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Denver • The Denver Sheriff Department will pay $10,000 and change its hiring practices after the Justice Department found it broke the law by excluding job candidates who were not U.S. citizens, according to the terms of a settlement agreement announced Monday.

The federal agency's investigation found Colorado's largest sheriff's department illegally required deputy sheriff applicants to be U.S. citizens and posed job ads with citizenship requirements.

The practice went on from Jan. 1, 2015, to March 23, when the troubled department was on a push to hire more deputies as part of a far-reaching reform effort.

The Immigration and Nationality Act's anti-discrimination provision's requires most employers to consider people who are not U.S. citizens, as long as they have a work permit.

Yet the federal law also allows police departments to impose hiring restrictions based on citizenship status as long as they are the result of state law or government mandate, not internal policies.

More than 40 states have rules in place keeping law enforcement agencies from hiring noncitizens. Only Colorado, Louisiana, Maine, Vermont and West Virginia have no such statewide citizenship restrictions, according to an October Justice Department report addressing the subject.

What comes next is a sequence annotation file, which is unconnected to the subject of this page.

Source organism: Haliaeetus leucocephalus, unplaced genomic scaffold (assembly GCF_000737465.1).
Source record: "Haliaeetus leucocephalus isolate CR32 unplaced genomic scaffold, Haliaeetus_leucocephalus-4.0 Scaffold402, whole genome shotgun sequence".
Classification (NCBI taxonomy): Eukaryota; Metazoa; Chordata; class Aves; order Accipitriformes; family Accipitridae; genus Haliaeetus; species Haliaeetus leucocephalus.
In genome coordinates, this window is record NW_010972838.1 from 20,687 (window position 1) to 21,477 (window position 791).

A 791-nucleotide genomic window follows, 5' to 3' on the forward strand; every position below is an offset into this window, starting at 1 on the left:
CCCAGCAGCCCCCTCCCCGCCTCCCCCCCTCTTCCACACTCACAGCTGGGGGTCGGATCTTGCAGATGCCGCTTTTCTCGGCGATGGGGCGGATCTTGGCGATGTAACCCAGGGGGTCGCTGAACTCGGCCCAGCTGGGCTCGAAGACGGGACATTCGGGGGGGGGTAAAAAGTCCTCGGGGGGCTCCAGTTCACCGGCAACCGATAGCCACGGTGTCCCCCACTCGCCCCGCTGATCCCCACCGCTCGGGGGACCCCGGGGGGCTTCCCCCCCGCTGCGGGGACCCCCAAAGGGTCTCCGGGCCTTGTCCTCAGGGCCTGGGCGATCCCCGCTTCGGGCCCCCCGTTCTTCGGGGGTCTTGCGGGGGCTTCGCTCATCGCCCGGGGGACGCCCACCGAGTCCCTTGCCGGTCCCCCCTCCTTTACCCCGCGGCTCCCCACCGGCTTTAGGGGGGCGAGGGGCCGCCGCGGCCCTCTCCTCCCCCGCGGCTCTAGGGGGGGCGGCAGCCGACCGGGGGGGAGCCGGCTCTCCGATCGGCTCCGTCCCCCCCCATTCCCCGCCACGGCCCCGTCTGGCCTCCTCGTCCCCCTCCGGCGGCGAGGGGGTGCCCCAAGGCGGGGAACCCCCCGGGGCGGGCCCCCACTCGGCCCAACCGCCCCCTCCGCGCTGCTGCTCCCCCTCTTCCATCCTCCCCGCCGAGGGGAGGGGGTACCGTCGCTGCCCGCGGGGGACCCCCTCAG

Though permitted in some places, "this requirement may prevent a considerable number of racial and ethnic minorities — many of whom have valuable foreign language skills — from being hired by law enforcement agencies," according to the report on diversifying law enforcement.

The Justice Department has sanctioned other agencies for citizenship requirements.

The Eugene, Oregon, police department agreed in August 2015 to pay fines and retrain its employees after the Justice Department found the city asked police officer applicants about their citizenship status to exclude applicants who were not U.S. citizens.

And the Justice Department began monitoring the hiring practices of the Arapahoe County sheriff's office in suburban Denver in 2013, after an investigation showed it improperly restricted jobs to citizens, when no law allowed it.

Denver sheriff spokesman Simon Crittle said the roughly 890-member department did not know it had broken the law.

"While we didn't commit this violation intentionally, we accept responsibility and are taking steps to clarify policy and amend language in hiring documents," Crittle said.

Sheriff's officials must now reconsider disqualified candidates without regard to their citizenship, according to the settlement agreement. The department will also re-train staff and revise its policies to adhere to federal law.

Vanita Gupta, head of the Justice Department's Civil Rights Division, said in a statement that eliminating the unlawful citizenship requirement will ensure the sheriff department hires the most qualified applicants.